Imagine going to the grocery store and buying 10 bags full of food. Now imagine throwing four of those bags in the trash. Seems crazy, right? But on a much larger scale, this is what’s happening every day in homes, businesses, and institutions throughout the United States. Forty percent of the food produced in the US is wasted every year, according to a Natural Resources Defense Council report. It’s happening at all levels – on the farm, during processing, in restaurants, and in the home – due to cosmetic preferences, misleading date labels, over-purchasing, and excessive portion sizes.
This unnecessary waste is destructive to the environment and the health of our communities and has significant financial consequences. Studies have shown that Americans are throwing out the equivalent of $165 billion each year in food and it is costing $750 million annually for disposal. Each time food goes uneaten, all the resources that went into producing, processing, packaging, and transporting that food – including huge swaths of land, energy, and 25 percent of all freshwater in the US – are wasted, too. Most uneaten food rots in landfills, where it accounts for almost 25 percent of US methane emissions.
Given the resources demanded for food production, the reality of climate change, and the fact that 50 million Americans are food insecure, it is critical that we reduce waste and use global resources more responsibly. Food Shift is one of the few organizations taking on this challenge.
Founded in 2011 in Oakland, California, Food Shift is building the tools, programs, and cross-sector networks to catalyze a national movement to reduce food waste. Food Shift is developing resources that will help businesses, institutions, and municipalities easily replicate food-waste awareness campaigns. It is also building strategic alliances with key government, nonprofit, and business partners who can support, advise, and amplify this effort.
In its first year the project focused on educational outreach and building strong community alliances. It directly reached 5,000 people in the San Francisco Bay Area, hosted 20 community events, had a presence at 22 additional events, and attracted more than 1,500 followers on social media. The project received print, audio, and online press, secured $15,000 in funding, and was responsible for the collection and redistribution of more than 10,000 pounds of food from donors like Boudin Bakery, ACT Catering, and the offices of fundraising company Rally. Food Shift distributed food in partnership with Food Runners in San Francisco and in Oakland donated food to the Mary Ann Wright Foundation, which feeds more than 1,600 people each day. Food Shift accomplished all of this with a completely volunteer staff.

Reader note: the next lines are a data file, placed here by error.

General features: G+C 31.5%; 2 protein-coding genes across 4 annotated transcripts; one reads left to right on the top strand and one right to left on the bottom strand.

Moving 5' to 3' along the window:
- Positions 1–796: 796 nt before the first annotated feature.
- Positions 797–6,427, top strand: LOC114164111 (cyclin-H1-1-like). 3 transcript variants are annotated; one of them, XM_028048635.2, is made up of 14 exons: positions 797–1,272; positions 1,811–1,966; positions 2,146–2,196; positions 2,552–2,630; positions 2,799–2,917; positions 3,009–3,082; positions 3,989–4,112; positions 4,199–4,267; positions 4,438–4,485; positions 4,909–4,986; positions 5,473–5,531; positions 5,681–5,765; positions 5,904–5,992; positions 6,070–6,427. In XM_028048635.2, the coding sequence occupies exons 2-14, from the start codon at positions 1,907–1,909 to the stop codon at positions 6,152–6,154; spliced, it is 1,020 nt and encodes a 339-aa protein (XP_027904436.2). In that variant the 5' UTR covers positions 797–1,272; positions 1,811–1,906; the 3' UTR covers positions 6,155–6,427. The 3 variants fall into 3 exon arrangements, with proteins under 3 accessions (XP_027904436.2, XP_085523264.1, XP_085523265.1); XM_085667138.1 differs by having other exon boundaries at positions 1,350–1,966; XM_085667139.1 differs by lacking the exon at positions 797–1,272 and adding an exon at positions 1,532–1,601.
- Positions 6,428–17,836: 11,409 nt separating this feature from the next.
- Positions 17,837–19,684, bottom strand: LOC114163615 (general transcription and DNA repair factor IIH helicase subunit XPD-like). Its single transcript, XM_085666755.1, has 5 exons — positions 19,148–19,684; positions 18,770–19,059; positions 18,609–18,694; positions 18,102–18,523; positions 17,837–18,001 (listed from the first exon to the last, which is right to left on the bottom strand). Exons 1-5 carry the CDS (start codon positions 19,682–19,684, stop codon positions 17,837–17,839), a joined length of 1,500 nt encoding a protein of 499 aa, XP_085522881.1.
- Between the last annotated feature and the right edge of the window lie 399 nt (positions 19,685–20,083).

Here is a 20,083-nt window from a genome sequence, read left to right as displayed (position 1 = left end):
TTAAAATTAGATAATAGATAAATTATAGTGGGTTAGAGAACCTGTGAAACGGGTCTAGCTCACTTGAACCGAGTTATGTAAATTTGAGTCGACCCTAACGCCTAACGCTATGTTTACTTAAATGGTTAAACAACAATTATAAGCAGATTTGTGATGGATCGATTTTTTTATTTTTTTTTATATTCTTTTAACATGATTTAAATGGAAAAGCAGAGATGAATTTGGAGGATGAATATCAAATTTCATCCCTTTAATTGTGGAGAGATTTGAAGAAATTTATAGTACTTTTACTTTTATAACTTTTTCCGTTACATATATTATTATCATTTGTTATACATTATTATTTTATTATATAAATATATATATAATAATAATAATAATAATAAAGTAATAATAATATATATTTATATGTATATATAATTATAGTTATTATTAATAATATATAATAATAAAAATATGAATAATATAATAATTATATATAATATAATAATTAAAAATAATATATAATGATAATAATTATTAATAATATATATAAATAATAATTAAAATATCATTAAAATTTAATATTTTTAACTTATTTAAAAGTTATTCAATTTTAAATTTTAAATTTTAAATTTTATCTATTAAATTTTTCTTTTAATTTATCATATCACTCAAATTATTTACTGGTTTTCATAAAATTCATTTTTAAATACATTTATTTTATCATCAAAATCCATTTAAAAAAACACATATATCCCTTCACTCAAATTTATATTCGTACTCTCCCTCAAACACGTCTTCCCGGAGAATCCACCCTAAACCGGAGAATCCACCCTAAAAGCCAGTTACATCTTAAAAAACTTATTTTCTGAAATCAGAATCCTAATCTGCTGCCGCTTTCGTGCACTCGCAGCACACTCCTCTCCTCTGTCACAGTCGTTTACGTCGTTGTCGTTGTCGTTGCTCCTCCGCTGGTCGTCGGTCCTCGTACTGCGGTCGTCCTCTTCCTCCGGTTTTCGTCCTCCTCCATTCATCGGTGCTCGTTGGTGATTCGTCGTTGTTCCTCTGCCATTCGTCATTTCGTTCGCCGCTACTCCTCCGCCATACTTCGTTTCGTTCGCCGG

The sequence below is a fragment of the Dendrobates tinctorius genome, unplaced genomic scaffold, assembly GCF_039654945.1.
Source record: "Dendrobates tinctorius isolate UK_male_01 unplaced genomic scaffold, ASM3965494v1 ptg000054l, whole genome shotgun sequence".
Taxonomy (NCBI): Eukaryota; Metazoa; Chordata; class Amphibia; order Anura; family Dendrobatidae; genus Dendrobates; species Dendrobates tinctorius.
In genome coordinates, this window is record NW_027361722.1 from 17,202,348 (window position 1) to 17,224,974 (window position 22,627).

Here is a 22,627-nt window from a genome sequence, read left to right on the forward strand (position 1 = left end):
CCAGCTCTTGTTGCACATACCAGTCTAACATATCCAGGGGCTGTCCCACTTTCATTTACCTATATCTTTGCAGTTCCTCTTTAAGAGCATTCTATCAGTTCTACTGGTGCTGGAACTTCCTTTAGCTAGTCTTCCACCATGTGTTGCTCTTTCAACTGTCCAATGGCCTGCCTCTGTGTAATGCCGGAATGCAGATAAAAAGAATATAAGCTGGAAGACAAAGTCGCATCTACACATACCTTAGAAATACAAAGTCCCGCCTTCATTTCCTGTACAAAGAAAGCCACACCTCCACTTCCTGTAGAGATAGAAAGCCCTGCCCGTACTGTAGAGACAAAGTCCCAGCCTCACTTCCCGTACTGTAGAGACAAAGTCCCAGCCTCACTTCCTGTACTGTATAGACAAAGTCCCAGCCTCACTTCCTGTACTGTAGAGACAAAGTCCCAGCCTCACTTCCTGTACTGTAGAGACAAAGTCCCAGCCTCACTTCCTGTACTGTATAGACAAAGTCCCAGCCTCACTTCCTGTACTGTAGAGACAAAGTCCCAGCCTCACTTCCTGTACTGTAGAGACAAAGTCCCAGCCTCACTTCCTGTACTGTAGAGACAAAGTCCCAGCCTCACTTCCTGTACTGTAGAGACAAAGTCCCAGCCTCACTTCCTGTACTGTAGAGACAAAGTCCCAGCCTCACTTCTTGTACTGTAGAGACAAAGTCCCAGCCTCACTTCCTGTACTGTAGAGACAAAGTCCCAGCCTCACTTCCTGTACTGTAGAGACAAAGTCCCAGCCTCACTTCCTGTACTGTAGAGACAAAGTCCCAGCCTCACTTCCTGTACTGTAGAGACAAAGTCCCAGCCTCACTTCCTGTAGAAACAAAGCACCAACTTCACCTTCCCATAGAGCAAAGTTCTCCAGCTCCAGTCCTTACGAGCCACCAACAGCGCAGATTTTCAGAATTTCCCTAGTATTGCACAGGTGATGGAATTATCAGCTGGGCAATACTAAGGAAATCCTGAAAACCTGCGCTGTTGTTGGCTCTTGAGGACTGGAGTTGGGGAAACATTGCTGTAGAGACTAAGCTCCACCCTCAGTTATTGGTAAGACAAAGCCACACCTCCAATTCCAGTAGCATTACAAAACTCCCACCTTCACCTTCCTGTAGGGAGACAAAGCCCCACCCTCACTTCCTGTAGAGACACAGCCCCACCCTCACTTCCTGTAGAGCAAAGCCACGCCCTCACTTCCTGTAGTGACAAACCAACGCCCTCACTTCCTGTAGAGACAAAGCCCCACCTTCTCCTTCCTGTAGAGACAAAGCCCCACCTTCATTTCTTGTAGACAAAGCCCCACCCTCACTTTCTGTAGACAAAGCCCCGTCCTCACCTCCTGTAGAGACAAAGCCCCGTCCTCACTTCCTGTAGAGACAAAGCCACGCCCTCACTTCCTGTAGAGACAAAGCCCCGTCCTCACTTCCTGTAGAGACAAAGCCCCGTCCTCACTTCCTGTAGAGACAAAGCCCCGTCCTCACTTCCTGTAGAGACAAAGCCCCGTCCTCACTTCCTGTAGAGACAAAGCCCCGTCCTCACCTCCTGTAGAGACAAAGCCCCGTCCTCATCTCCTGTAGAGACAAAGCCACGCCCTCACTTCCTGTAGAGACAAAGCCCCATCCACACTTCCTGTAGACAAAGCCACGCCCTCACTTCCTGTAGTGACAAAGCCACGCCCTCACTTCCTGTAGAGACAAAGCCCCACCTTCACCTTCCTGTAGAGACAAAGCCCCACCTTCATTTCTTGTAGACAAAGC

Food Shift has big plans for 2013, including the expansion of its educational campaign and food recovery efforts. It will also be implementing a new program to recover and redistribute excess food from the Oakland Unified School District. Through this program Food Shift will develop a model for a food recovery service sector that will analyze costs, audit waste, redistribute food, and create jobs.
To get involved, please visit: foodshift.net
Despite their obvious value, most food recovery groups in the US provide their services for free and depend on volunteer labor and donations to operate. This structure is unsustainable. It limits the ability for food recovery groups to expand, and to achieve the long-lasting results necessary to solve this massive problem. We need to develop a strategy to scale up these models and make them financially viable. Which is why Food Shift is working at developing a cross-sector, unified advocacy platform that highlights and invests in successful solutions across the US and elevates this issue as a national priority. The project invites businesses and institutions to step up as leaders in this growing movement.
Food recovery is a necessary component of a just and sustainable food system and Food Shift is determined to establish it as a valued service within the green economy.
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